California lifts regional stay-at-home order for all regions

2021-01-26 08:23:09Xinhua Editor : Li Yan ECNS App Download
Special: Battle Against Novel Coronavirus

California lifted all regional stay-at-home orders in the most populous state in the United States, public health officials announced on Monday.

Although three of California's five designated regions, including 12-county San Joaquin Valley, 11-county Bay Area and 11-county Southern California, were still under the order, state officials said four-week intensive care unit (ICU) capacity projections for these regions are above 15 percent, the threshold that allows regions to exit the order.

Southern California's ICU capacity is still at zero to date while the San Joaquin Valley is up to 1.3 percent capacity, showed data released by the state health authorities.

The California Department of Public Health tweeted Monday that 4-week ICU projections ending Feb. 21 in Southern California, San Joaquin Valley, Bay Area, Greater Sacramento and Northern California will rise to 33.3 percent, 22.3 percent, 25 percent, 27.3 percent and 18.9 percent, respectively.

At the start of last December, California Governor Gavin Newsom announced plans for the regional stay-at-home order to contain the pandemic based on hospital capacity, which is designed to be triggered when fewer than 15 percent of beds are available in ICU for a region. Southern California and San Joaquin Valley regions had been the first part of the state with a population of around 40 million to enter the stay-at-home order since Dec. 6 after the ICU capacity in the two regions dropped below 15 percent.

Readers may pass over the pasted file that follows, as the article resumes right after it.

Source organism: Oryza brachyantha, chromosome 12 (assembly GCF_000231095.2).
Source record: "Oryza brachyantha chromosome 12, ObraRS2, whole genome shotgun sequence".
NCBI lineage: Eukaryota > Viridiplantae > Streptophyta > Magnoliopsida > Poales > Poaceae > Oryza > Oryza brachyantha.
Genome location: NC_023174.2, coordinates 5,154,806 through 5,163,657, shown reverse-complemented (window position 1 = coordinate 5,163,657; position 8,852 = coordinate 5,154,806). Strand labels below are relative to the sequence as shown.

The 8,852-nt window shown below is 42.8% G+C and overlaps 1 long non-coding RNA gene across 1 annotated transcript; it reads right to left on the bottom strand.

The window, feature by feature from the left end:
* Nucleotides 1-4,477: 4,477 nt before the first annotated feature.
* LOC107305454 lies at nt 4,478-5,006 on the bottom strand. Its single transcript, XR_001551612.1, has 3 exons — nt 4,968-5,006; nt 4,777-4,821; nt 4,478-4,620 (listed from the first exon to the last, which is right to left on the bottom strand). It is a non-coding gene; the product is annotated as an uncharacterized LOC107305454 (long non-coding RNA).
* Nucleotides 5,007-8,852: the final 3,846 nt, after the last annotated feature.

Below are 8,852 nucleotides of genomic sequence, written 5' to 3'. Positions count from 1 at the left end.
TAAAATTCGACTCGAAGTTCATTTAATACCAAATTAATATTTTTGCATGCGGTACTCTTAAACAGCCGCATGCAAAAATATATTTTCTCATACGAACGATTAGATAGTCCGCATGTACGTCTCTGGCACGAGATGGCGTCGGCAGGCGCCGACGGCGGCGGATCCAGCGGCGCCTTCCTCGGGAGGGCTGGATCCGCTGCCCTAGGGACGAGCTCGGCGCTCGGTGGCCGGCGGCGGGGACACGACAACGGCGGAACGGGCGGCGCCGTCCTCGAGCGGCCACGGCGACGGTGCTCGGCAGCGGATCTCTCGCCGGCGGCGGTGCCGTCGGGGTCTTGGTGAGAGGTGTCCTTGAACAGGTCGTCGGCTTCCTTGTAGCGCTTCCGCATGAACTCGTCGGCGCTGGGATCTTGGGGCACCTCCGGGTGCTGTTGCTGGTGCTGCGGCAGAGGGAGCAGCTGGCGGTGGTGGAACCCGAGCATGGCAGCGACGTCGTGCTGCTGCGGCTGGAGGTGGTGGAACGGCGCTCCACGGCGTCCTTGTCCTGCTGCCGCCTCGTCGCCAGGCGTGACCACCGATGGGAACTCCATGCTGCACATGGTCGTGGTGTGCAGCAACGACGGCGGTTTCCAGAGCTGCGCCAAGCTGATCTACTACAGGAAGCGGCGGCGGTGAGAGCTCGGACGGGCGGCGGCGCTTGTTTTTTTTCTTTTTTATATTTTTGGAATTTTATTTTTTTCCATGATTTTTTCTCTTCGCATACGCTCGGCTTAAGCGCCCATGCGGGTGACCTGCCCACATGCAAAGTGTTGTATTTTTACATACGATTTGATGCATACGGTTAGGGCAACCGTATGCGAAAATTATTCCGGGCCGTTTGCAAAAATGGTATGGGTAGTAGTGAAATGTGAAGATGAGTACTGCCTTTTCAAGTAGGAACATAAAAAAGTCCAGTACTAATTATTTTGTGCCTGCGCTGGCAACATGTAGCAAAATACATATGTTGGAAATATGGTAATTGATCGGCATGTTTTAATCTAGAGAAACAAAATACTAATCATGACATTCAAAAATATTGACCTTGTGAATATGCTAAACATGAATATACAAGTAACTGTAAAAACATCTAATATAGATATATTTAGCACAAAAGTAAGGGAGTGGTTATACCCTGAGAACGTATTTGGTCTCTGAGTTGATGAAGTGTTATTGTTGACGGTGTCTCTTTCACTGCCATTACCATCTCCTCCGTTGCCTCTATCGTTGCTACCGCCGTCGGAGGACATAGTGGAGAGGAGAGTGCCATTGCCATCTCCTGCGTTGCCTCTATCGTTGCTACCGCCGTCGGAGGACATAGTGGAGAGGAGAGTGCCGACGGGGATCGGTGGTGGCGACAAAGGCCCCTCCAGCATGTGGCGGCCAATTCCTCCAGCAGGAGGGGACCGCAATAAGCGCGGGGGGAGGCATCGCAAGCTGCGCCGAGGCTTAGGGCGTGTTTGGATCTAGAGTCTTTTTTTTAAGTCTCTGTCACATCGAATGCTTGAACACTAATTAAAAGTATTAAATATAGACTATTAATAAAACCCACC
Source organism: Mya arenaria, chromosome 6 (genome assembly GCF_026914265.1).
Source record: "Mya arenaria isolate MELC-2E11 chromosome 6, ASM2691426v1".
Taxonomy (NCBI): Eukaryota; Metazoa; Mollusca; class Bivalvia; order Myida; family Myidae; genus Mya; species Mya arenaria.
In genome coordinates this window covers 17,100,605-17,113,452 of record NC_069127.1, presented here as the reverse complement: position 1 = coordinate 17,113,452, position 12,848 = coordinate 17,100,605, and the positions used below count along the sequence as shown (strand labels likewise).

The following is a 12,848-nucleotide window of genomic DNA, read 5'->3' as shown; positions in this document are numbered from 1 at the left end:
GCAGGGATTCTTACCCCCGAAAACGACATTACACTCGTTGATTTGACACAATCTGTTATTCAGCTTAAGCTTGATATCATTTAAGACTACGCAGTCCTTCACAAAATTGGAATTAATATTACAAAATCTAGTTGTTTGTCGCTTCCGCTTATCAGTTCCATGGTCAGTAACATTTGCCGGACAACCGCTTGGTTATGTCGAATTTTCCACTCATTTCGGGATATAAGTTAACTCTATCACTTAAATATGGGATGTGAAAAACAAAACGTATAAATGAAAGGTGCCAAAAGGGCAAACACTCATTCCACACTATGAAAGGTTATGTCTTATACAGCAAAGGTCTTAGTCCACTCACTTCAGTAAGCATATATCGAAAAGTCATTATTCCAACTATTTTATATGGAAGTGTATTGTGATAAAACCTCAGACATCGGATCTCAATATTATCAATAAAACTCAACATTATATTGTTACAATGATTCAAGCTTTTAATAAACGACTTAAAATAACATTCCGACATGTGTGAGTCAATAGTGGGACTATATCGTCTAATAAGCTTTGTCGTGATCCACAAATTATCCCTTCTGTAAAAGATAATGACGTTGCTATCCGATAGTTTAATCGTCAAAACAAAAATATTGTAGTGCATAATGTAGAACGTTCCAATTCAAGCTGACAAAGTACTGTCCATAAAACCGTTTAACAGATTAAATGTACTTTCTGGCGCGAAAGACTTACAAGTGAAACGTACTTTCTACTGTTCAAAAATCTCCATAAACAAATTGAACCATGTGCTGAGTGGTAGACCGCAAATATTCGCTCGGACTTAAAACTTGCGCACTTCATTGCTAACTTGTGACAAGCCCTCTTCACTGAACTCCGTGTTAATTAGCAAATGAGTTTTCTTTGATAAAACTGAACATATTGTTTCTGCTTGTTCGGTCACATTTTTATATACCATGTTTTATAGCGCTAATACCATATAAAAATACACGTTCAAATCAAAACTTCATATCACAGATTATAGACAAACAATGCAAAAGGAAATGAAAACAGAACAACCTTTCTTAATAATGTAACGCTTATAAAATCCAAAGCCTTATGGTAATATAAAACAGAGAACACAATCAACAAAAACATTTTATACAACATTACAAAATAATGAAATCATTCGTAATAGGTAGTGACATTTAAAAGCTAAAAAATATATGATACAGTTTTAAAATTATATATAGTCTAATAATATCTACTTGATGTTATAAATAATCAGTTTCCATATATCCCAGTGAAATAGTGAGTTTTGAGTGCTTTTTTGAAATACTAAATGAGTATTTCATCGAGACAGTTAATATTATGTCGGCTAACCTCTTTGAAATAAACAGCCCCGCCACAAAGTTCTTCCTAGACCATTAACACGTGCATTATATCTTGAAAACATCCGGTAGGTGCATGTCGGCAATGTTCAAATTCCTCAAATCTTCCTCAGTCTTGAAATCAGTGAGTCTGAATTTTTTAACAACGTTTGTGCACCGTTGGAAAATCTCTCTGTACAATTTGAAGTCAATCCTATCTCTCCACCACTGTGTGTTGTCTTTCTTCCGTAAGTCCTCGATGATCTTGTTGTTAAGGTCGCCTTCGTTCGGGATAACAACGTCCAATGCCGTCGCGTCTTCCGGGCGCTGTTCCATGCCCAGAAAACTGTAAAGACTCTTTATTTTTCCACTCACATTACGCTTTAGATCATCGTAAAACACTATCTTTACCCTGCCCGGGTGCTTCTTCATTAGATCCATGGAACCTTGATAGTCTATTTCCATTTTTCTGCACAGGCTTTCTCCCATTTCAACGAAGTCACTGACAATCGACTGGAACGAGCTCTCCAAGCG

The 13-county Greater Sacramento region exited the order on Jan. 12. The rural Northern California region which includes 11 counties has never entered the order.

Newsom said in a news conference on Monday that the state has seen some flattening of the curve but is still "not out of the woods."

"We are in a position projected four weeks forward with a significant decline in the case rates, positivity rates, we are anticipating still more decline in hospitalizations and more declines in ICUs," the governor said, noting "that's why we're lifting that stay-at-home order effective immediately today."

Officials said that the lift of regional stay-at-home orders will allow all counties statewide to return to the rules and framework of the state's Blueprint for a Safer Economy and color-coded tiers that indicate which activities and businesses are open based on local case rates and test positivity.

The change will allow businesses such as outdoor dining and hair salons to resume operations in some counties in the state. But the majority of the counties are still in the strictest, or purple tier.

"California is slowly starting to emerge from the most dangerous surge of this pandemic yet, which is the light at the end of the tunnel we've been hoping for," said California Health and Human Services Secretary Mark Ghaly in a press release from the California Department of Public Health.

"Seven weeks ago, our hospitals and front-line medical workers were stretched to their limits, but Californians heard the urgent message to stay home when possible and our surge after the December holidays did not overwhelm the health care system to the degree we had feared."

Officials noted that "While there are positive signs that the virus is spreading at a slower rate across the state, the COVID-19 pandemic is far from over." They urged Californians to continue to follow public health guidance and get the vaccine when it's their turn.

"Californians heard the urgent message to stay home as much as possible and accepted that challenge to slow the surge and save lives," said Dr. Tomas Aragon, director of the California Department of Public Health and the State Health Officer.

"Together, we changed our activities knowing our short-term sacrifices would lead to longer-term gains. COVID-19 is still here and still deadly, so our work is not over, but it's important to recognize our collective actions saved lives and we are turning a critical corner."

The California Department of Public Health reported 24,111 new COVID-19 infections and 429 more deaths on Sunday, pushing its cumulative cases up to 3,109,151 with 36,790 related deaths. The Golden State became the first state in the country to register more than 3 million COVID-19 cases since the start of the pandemic earlier this month. 


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